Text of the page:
The defending champs come to town, the place is packed and the crowd is electric. If you think you’re reading about another visit by the Red Sox or Yankees to Camden Yards, think again. The Baltimore Blast opened its season last night before an almost full house — a throng of 10,115 lured, in part, by a postgame concert by Big Daddy Weave, the centerpiece of Christian Youth Night — and came away with an 8-2 victory over the defending Major Indoor Soccer League champion Philadelphia KiXX.
Soccer fans are a curious breed — loyal to fault, eternally optimistic and genuinely appreciative of effort, even when it doesn’t translate into a victory. The Blast gave its masses plenty to cheer about Friday night, controlling play in the second half, preventing quality scoring chances by the KiXX and making life generally miserable for the guys from Philly. Newcomer Michael Todd, a Brit who played collegiately at Hofstra, scored a pair of goals in his MISL debut.
Sure, some of the methods the Blast uses might be criticized as hokey, but they work. Look at the sparkling eyes of the army of youth players parading around the field during pregame ceremonies and you quickly realize this is a huge deal for them. 1st Mariner Phil, the in-house cheerleader, may not be my cup of tea, but he keeps the energy level high. And the dice roll — where a lucky fan gets to try and spell out B-L-A-S-T using oversized dice, with a $1,000 certificate of deposit as the price — is a major crowd favorite. Last night’s contestant actually came within one letter of winning (though I doubt owner Ed Hale was really worried).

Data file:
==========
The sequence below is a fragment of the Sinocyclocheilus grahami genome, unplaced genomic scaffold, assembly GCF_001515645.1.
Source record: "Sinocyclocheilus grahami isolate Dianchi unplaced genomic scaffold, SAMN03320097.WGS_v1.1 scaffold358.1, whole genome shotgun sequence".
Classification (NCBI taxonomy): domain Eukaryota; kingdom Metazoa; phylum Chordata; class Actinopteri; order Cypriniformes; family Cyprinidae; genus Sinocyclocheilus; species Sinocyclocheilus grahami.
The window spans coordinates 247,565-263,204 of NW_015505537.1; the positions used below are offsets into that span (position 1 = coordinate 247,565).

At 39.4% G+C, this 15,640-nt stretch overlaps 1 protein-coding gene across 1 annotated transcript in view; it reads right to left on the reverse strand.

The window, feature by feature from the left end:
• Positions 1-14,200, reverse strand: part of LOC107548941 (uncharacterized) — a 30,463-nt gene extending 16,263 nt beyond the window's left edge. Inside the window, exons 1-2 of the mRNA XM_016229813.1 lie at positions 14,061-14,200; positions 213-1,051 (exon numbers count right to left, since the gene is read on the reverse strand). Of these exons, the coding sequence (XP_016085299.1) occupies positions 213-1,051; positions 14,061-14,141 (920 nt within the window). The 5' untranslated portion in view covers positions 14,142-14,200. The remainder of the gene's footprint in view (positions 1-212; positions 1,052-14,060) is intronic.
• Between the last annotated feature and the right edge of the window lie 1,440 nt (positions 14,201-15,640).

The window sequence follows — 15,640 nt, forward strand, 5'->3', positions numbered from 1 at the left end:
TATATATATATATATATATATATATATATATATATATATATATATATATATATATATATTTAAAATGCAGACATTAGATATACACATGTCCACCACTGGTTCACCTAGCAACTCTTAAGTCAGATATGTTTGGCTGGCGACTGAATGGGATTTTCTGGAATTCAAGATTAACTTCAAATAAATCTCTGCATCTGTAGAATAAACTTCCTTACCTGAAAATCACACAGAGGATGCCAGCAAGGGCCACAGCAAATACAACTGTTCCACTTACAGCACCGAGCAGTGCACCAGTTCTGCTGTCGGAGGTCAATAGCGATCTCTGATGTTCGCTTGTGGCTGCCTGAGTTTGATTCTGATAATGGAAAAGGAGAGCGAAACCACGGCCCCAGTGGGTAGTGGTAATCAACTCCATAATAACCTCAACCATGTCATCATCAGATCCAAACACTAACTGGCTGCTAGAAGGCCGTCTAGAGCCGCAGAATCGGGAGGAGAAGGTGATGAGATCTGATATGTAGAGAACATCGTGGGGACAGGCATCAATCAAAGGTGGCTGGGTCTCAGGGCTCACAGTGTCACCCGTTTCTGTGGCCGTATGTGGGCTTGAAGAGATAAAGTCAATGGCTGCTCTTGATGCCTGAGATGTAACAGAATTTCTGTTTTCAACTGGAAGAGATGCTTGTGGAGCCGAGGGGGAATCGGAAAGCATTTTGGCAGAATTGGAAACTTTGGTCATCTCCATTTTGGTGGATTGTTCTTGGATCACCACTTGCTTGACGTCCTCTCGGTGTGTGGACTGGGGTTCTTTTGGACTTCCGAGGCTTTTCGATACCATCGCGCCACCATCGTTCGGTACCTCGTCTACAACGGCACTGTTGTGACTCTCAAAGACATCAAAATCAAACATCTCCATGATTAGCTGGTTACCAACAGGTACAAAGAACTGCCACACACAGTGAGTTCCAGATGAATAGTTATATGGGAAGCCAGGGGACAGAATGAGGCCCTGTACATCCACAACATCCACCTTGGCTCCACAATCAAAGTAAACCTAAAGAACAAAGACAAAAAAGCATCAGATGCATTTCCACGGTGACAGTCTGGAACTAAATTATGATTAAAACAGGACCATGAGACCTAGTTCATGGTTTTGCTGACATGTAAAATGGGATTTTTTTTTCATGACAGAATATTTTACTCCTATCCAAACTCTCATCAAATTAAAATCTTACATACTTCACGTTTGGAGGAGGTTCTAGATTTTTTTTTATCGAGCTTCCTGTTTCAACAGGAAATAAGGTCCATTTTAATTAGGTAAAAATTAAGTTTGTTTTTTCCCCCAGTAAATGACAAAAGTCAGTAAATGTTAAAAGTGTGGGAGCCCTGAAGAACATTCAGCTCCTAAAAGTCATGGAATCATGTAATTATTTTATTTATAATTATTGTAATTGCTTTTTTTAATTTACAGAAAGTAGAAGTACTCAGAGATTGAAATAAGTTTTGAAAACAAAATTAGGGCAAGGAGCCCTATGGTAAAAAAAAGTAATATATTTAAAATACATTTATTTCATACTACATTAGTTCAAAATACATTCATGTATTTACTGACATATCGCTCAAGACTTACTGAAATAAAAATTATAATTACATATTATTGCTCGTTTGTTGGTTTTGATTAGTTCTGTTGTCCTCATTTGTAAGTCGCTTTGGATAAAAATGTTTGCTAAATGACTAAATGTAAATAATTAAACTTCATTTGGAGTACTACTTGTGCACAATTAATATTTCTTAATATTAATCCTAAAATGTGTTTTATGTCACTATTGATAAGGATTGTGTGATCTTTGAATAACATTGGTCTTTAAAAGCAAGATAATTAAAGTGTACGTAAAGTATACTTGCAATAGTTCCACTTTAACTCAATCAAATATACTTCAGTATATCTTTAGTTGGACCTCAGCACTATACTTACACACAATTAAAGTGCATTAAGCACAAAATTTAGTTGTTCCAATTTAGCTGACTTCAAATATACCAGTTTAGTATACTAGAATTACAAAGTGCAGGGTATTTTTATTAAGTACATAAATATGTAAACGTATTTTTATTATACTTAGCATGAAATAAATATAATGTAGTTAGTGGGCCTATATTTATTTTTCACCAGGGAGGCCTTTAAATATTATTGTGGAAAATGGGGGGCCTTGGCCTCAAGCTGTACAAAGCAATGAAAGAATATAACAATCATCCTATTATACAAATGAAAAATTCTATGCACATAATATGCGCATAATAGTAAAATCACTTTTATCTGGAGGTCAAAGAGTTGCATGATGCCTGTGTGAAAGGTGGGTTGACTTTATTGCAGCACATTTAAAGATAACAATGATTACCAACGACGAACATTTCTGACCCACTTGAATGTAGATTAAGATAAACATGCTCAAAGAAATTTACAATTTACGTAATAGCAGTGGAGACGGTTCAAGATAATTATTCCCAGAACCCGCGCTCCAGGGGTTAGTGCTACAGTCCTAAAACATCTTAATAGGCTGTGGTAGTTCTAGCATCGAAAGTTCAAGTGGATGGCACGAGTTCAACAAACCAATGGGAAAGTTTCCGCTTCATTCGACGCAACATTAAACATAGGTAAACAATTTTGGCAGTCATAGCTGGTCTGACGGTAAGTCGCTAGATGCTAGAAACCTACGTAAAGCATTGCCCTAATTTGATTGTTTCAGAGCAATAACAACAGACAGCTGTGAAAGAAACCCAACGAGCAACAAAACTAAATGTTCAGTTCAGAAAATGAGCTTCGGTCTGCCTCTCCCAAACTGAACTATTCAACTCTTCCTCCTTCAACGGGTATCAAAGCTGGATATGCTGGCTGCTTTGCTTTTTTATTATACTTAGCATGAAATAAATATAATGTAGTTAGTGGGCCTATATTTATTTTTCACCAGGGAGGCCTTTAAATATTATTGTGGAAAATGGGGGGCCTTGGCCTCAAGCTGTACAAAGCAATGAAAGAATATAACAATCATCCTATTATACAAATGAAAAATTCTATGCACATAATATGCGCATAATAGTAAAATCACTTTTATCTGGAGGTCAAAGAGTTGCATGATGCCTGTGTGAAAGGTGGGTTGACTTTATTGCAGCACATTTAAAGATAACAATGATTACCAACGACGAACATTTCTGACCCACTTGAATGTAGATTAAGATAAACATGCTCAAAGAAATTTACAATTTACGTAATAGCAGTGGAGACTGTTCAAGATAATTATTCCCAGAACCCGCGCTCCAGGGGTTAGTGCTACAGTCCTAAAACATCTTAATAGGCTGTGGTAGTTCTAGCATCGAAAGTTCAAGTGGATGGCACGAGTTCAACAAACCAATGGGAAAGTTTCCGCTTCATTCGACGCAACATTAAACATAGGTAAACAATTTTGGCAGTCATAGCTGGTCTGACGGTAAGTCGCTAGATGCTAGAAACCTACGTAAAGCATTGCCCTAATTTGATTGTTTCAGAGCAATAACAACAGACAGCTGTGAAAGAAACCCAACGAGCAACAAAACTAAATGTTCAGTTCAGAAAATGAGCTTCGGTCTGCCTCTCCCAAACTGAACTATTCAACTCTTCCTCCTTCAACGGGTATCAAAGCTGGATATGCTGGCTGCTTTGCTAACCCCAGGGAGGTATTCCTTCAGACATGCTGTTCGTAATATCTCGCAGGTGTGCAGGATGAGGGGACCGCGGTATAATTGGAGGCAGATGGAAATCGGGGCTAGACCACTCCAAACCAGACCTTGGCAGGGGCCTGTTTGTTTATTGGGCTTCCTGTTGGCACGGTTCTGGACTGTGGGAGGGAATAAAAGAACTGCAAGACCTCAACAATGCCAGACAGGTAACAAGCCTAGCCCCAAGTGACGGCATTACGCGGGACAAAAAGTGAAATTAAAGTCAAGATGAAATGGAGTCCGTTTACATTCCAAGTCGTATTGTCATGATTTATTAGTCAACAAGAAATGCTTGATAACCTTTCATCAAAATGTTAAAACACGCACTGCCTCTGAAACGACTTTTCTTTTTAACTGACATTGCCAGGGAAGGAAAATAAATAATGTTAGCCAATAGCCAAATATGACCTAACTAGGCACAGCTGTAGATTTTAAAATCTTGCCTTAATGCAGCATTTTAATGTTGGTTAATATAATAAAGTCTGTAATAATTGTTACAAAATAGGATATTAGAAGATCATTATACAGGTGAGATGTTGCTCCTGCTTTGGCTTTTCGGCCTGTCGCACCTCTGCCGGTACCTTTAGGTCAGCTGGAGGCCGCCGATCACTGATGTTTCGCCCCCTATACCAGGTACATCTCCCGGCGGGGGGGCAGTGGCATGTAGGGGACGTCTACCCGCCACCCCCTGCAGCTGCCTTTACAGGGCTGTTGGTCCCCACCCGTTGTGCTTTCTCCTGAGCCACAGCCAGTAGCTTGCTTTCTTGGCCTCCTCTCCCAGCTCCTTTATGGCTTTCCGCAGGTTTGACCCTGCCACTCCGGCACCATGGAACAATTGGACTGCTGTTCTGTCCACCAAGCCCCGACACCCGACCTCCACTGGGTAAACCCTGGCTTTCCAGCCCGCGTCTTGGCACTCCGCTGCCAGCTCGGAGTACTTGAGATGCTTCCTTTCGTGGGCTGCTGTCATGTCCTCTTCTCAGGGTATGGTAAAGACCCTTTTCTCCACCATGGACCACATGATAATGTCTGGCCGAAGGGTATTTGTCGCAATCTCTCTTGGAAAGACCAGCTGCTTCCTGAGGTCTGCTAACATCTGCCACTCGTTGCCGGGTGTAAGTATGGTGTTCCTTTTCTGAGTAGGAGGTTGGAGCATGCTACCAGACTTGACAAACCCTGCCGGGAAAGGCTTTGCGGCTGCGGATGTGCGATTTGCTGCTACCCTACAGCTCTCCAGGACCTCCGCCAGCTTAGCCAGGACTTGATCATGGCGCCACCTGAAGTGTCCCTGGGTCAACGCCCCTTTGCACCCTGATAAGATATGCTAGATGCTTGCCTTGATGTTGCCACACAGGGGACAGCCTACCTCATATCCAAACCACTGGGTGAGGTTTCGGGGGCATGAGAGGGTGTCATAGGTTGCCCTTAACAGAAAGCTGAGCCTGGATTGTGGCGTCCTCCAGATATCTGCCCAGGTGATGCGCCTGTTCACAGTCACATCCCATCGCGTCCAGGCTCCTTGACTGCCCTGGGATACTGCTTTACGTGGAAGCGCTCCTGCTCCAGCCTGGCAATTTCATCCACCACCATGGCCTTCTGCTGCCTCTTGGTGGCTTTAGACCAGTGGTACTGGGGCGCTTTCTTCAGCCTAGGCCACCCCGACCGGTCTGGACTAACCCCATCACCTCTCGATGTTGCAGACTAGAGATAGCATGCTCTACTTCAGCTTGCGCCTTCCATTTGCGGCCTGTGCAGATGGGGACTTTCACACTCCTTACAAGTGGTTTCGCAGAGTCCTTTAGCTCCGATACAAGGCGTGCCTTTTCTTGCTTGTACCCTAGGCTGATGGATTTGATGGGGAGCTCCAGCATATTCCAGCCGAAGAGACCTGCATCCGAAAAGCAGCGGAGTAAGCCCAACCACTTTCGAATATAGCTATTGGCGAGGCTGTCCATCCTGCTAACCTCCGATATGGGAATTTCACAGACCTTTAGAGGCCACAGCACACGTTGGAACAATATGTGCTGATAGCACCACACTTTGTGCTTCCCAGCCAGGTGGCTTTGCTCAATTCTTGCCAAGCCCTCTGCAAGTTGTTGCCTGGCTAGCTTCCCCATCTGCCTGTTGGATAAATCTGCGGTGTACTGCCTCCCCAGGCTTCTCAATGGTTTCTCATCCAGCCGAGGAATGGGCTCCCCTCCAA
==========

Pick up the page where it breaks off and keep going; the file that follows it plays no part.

Professional soccer teams don’t last more than a quarter of a century by accident. They need committed fans, good ownership, smart front office personnel and, most importantly, a knack for connecting with their community. The Blast has done this, year after year, with impressive results. When the Blast hosts Milwaukee next Saturday, a near-sellout isn’t expected, but you could find worse ways to spend your family entertainment dollars than plopping yourself down in a lower-level seat and enjoying professional indoor soccer at its showmanlike best.